Former Arsenal youngster Jordan McEneff, who was introduced in the 90th minute yet still had time to win and score a penalty?

“I coached Jordan when he was 14 or 15. There is no ceiling on what he has got to offer. We wanted Jordan to come in, stay fit, and train as much as he could because he has had a real problem over the last number of years staying fit.

“So he came in and he has hardly missed a session, you can see week on week how he is developing and how he is improving, and I am so excited for Jordan. He has got a massive future in the game if he gets the wee bit of luck that he badly needs.”

Derry’s billionaire chairman Philip O’Doherty, whose arrival at the club and subsequent funding has paved the way for their major improvement of late?

“I’ve never seen the man emotional in my life, and he showed a bit of emotion out there, which is great to see. Sean Barrett as well, two hardened businessmen who are really proud of their football club.”

And not forgetting popular assistant coach Alan Reynolds?

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“One of the shrewdest football people in the country. He’s from Waterford, he’s got a wife and kids in Waterford, and the sacrifices he’s made for me, he deserves so much credit. You’re only as good as the people around you and he’s been absolutely fantastic.

“So we’ll enjoy a few days together, a few pints, and listen to live music.”

There was also a special guest appearance in the crowd from current Ireland international and former Derry City player James McClean.

“Yeah, he was up where we were lifting the trophy with his Derry jersey on. Someone says the camera went on him during the game.”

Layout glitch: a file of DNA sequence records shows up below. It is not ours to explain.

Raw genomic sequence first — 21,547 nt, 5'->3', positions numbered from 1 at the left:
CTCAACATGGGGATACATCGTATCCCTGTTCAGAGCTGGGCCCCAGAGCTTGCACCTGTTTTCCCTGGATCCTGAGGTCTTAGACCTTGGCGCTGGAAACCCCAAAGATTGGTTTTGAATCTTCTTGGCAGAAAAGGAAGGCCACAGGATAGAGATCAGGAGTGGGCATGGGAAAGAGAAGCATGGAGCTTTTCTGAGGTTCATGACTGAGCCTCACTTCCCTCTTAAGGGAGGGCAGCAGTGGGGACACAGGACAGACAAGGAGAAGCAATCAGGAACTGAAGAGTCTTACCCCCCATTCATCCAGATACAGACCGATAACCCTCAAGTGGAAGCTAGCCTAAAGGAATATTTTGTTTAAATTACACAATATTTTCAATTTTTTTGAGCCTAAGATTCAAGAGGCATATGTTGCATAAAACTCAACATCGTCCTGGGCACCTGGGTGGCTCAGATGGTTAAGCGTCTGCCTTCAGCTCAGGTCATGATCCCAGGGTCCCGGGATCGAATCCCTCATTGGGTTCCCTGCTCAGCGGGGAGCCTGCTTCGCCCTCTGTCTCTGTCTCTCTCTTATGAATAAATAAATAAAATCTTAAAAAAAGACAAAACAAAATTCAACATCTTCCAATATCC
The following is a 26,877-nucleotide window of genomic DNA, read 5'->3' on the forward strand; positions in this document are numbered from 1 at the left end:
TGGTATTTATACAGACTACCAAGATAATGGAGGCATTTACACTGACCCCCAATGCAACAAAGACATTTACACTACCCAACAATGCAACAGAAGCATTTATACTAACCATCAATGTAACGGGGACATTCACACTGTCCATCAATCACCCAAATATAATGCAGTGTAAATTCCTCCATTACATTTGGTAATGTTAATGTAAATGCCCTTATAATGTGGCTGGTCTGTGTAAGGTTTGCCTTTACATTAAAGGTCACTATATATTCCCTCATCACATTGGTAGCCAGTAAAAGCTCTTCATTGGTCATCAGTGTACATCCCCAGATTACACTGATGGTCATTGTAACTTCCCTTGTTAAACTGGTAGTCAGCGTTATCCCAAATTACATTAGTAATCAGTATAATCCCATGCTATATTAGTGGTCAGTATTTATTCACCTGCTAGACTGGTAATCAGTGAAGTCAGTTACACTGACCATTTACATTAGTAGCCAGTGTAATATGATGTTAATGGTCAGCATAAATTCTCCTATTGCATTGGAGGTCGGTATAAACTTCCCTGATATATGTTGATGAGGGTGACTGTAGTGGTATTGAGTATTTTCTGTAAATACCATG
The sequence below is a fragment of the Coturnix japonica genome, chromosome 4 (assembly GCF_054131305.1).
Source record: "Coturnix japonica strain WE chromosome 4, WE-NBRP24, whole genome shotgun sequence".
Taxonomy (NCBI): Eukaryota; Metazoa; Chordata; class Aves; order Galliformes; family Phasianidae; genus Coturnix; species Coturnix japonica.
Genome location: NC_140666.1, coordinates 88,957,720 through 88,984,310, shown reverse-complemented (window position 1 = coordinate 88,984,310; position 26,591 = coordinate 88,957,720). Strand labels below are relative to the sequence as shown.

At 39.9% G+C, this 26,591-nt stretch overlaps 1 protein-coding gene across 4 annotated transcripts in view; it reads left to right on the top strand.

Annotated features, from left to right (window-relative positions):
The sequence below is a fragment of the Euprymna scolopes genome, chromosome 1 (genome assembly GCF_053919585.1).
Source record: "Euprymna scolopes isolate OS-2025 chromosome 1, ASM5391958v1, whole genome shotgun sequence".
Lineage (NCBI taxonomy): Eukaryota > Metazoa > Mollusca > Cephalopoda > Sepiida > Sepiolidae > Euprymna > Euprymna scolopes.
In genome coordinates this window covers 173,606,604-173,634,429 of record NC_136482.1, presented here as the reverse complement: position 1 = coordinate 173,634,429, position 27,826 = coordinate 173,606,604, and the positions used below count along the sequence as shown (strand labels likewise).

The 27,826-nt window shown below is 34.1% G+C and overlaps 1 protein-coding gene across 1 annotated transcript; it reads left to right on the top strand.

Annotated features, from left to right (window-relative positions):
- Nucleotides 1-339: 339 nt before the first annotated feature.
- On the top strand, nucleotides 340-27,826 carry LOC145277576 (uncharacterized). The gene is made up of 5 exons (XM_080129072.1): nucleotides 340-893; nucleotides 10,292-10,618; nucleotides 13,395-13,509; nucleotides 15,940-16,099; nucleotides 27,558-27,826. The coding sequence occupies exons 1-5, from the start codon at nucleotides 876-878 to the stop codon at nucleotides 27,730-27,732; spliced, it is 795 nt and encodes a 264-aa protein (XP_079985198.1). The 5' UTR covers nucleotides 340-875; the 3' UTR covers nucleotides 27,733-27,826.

Higgins then added jokingly: “And I heard he was signing a three-year deal with us last week as well. I’m looking forward to him joining the club in January!”

The Derry boss also took time to reflect on people who were special to the club but are sadly no longer alive and consequently could not witness the landmark day.

“I said it after the semi-final, Mark Farren and Ryan McBride, and all those people who have a history with the club who have left us too young. I couldn’t get them out of my head all week and this morning. I’m sure they’ll be looking down on us.”

And the key question now, of course, is whether this immensely talented group of players can build on their success.

It was not until 2019 that Stephen Bradley won his first major trophy, the FAI Cup, as Shamrock Rovers manager. 

The Hoops then proceeded to win three successive league titles.

Can Derry also ending a long drought have a similar effect and serve as a springboard for even greater days ahead?

“We can’t promise anything. What we can promise is we will do our very, very best. I’m giving you a boring answer but Shamrock Rovers are an exceptional team, exceptional in what they have done over the last few years and they deserve huge credit. But it’s up to ourselves, St Pat’s, Dundalk, Shelbourne, Sligo, Bohs, all these clubs, to try and close the gap. We are working extremely hard, but there is a bit of work to do to get to that level.”